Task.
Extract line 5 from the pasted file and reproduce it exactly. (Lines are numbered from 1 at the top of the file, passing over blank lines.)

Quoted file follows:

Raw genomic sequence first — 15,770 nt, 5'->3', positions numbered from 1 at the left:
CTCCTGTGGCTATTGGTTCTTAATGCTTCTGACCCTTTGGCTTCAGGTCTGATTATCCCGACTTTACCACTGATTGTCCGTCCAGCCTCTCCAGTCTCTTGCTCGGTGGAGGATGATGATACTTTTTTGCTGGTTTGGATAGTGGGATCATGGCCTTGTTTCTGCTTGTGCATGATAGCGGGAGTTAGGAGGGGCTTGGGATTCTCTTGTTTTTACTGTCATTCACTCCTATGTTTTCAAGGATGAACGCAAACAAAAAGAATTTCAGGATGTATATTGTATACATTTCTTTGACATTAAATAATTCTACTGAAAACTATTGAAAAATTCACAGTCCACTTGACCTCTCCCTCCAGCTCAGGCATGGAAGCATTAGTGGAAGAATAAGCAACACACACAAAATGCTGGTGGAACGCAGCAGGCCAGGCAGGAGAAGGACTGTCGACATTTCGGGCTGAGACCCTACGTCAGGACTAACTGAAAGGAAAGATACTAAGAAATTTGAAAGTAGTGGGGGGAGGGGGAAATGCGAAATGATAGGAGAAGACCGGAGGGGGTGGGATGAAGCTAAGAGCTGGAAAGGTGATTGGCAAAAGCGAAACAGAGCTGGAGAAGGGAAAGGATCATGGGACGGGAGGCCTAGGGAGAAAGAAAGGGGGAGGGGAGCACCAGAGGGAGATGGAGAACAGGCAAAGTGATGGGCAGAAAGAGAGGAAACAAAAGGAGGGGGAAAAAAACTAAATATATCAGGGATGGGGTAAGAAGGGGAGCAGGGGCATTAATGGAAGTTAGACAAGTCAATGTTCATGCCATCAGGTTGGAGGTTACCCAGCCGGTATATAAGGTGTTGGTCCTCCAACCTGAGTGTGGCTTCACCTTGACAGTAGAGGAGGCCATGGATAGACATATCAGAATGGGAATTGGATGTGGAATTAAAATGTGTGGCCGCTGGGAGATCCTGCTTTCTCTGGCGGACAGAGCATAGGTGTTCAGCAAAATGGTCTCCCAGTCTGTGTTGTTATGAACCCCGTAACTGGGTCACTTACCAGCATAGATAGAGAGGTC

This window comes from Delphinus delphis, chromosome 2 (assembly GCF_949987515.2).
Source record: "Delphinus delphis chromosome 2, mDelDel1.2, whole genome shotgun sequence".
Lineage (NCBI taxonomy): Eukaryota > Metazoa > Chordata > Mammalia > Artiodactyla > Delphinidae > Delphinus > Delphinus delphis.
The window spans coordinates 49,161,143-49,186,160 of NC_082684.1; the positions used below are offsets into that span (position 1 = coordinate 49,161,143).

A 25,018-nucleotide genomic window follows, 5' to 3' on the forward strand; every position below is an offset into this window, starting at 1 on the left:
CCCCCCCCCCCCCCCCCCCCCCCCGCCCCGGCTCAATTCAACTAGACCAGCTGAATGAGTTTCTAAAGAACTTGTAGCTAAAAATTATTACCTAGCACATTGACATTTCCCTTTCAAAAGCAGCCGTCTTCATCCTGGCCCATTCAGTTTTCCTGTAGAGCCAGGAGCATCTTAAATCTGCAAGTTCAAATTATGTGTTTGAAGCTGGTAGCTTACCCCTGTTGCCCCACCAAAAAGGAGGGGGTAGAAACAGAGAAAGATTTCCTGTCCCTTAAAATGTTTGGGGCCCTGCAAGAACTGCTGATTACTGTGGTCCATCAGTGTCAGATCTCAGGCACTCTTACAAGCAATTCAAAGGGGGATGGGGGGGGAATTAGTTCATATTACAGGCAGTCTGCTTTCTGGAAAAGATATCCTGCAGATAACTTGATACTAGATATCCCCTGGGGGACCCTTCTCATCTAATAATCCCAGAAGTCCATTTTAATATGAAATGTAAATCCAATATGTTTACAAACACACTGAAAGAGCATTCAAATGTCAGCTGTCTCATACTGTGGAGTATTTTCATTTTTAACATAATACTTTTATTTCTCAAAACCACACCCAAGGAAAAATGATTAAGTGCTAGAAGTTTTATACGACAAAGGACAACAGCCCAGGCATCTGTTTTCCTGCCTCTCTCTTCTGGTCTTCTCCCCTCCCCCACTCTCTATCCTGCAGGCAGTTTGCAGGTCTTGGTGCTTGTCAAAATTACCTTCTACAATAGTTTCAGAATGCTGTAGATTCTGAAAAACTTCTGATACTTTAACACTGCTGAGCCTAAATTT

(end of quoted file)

Lineage (NCBI taxonomy): Eukaryota > Metazoa > Chordata > Mammalia > Artiodactyla > Delphinidae > Delphinus > Delphinus delphis.